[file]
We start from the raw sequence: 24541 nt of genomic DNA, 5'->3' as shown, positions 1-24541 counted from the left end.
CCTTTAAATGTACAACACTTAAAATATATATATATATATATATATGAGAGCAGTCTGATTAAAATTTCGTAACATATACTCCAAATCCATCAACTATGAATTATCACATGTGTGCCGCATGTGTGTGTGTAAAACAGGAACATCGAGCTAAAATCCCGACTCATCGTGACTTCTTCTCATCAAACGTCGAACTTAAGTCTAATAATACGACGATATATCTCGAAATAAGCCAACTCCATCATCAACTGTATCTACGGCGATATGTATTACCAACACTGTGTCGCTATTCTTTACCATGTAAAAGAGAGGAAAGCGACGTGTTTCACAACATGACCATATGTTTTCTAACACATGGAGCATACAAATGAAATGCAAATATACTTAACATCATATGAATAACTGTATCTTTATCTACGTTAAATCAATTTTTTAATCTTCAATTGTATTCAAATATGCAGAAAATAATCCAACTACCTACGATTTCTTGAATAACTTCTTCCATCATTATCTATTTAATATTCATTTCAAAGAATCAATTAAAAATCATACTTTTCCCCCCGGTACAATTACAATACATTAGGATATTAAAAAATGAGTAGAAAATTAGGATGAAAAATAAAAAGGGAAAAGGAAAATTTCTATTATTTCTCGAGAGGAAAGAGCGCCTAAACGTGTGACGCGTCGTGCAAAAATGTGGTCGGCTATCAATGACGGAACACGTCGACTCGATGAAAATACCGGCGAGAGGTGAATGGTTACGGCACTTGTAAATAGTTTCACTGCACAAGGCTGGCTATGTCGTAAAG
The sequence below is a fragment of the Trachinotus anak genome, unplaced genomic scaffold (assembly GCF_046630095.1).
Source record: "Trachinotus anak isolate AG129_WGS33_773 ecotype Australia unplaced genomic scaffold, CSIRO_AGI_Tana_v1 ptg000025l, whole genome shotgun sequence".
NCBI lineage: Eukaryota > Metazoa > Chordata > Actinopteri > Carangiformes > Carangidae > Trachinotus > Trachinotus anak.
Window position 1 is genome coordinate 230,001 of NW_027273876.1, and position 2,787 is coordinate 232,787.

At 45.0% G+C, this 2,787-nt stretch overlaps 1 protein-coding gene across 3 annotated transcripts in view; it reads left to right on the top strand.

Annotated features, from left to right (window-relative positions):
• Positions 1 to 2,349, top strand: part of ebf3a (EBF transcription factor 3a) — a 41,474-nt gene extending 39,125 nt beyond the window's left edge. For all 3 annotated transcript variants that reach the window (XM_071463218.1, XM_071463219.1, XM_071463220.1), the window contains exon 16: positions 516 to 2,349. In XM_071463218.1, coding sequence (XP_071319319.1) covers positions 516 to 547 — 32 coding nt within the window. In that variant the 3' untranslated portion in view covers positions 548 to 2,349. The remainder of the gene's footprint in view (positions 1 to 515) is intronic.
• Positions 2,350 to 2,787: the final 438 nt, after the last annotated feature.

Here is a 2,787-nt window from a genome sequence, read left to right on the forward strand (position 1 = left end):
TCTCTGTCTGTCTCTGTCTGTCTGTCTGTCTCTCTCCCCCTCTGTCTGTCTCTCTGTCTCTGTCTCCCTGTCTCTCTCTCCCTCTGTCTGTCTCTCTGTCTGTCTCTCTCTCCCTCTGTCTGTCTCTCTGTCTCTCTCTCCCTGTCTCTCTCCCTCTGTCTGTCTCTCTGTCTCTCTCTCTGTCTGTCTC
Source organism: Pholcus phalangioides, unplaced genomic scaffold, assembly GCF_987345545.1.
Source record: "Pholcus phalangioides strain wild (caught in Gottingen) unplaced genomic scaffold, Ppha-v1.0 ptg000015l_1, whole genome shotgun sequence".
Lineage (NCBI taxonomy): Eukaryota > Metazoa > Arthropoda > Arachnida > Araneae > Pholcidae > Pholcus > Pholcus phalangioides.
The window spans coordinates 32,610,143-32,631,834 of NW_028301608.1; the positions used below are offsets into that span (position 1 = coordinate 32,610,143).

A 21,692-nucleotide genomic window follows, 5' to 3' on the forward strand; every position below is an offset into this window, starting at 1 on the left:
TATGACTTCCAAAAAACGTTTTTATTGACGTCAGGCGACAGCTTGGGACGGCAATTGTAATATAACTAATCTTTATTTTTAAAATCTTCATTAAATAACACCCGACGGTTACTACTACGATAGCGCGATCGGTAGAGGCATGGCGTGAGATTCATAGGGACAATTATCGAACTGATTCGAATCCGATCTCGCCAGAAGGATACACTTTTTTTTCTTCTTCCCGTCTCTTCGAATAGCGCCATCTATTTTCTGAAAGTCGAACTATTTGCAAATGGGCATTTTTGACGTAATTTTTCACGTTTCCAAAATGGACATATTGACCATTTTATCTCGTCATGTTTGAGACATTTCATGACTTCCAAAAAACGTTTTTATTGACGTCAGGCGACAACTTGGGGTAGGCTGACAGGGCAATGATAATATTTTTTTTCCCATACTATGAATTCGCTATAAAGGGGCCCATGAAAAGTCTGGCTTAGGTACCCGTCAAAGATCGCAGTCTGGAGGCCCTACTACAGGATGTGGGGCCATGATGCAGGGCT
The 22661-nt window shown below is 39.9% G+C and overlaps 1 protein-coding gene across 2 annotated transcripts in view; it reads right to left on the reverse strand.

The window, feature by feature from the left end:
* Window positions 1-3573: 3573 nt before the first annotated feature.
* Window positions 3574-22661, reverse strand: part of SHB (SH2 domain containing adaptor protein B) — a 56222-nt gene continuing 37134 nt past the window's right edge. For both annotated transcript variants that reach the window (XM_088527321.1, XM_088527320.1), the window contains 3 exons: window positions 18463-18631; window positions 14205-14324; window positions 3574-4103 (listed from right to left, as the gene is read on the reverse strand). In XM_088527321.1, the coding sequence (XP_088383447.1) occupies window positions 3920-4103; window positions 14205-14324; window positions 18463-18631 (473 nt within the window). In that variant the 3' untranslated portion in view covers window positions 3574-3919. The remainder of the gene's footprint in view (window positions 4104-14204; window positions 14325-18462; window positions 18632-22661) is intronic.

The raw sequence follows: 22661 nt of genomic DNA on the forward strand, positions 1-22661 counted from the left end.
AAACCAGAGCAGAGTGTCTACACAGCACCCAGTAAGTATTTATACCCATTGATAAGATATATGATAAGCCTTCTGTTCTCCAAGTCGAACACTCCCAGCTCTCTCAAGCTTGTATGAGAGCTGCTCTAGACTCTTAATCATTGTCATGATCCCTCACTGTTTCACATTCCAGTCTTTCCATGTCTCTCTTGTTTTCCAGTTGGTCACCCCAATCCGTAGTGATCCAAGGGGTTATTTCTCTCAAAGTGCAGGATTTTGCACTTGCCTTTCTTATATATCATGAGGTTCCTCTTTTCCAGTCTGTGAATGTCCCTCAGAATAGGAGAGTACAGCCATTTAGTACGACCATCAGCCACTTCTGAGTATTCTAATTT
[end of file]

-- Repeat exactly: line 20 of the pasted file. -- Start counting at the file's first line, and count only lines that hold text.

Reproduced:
The window, feature by feature from the left end: